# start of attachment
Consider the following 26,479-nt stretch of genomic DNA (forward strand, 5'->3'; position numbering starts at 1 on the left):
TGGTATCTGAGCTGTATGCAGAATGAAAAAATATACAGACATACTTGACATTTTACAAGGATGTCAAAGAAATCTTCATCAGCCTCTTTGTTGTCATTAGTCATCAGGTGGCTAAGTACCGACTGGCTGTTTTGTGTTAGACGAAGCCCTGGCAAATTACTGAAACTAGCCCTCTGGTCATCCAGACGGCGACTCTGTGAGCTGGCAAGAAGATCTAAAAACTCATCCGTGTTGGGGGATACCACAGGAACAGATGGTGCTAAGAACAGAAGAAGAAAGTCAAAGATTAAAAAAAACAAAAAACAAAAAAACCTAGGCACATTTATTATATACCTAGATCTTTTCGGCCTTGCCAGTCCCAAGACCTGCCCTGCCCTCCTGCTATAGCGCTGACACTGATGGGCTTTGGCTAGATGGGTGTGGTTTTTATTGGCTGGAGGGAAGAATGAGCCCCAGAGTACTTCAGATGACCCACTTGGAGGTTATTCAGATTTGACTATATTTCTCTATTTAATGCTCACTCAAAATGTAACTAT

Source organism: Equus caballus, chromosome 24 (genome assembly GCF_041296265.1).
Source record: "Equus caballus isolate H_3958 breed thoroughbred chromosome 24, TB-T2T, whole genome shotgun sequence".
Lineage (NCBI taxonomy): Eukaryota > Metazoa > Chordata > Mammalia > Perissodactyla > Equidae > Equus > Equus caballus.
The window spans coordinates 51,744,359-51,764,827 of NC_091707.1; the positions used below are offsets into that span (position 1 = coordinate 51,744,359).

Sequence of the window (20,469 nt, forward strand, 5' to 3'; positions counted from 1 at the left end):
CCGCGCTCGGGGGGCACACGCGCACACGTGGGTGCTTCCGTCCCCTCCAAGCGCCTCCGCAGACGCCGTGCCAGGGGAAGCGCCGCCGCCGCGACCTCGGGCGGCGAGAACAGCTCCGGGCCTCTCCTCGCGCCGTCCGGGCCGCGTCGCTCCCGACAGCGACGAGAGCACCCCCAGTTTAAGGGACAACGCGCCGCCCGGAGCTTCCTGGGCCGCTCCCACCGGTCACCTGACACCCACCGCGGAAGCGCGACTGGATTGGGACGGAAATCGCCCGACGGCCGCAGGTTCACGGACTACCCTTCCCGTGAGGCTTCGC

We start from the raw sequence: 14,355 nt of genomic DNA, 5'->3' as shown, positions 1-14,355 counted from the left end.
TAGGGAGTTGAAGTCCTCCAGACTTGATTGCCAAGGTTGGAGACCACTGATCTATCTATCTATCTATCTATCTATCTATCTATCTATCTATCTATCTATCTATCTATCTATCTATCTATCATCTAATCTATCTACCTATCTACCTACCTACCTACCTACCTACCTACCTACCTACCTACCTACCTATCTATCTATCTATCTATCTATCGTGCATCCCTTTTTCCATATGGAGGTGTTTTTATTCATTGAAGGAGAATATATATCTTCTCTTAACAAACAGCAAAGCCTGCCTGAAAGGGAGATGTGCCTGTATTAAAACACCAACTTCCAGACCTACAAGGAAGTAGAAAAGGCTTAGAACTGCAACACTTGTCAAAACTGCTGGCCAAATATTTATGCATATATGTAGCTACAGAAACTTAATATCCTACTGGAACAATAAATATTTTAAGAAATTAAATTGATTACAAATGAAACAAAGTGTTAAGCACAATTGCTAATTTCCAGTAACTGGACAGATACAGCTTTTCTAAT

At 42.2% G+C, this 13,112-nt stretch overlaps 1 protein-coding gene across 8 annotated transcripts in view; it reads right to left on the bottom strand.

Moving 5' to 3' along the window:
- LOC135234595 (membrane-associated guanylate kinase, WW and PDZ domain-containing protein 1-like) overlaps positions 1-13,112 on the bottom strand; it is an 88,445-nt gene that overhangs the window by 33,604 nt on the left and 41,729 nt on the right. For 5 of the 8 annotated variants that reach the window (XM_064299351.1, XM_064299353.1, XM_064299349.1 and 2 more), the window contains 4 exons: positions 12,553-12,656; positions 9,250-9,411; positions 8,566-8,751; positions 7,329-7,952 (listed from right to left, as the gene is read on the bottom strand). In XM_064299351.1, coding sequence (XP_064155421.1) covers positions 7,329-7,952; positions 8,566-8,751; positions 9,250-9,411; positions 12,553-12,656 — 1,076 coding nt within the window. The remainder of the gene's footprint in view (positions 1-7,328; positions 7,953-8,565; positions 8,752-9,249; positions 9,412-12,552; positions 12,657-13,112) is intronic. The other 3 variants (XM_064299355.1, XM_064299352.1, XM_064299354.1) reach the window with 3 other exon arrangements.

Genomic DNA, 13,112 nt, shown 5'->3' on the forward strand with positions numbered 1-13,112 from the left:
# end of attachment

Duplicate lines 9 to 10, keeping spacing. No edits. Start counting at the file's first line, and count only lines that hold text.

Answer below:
We start from the raw sequence: 14,355 nt of genomic DNA, 5'->3' as shown, positions 1-14,355 counted from the left end.
TAGGGAGTTGAAGTCCTCCAGACTTGATTGCCAAGGTTGGAGACCACTGATCTATCTATCTATCTATCTATCTATCTATCTATCTATCTATCTATCTATCTATCTATCTATCTATCTATCATCTAATCTATCTACCTATCTACCTACCTACCTACCTACCTACCTACCTACCTACCTACCTACCTATCTATCTATCTATCTATCTATCGTGCATCCCTTTTTCCATATGGAGGTGTTTTTATTCATTGAAGGAGAATATATATCTTCTCTTAACAAACAGCAAAGCCTGCCTGAAAGGGAGATGTGCCTGTATTAAAACACCAACTTCCAGACCTACAAGGAAGTAGAAAAGGCTTAGAACTGCAACACTTGTCAAAACTGCTGGCCAAATATTTATGCATATATGTAGCTACAGAAACTTAATATCCTACTGGAACAATAAATATTTTAAGAAATTAAATTGATTACAAATGAAACAAAGTGTTAAGCACAATTGCTAATTTCCAGTAACTGGACAGATACAGCTTTTCTAAT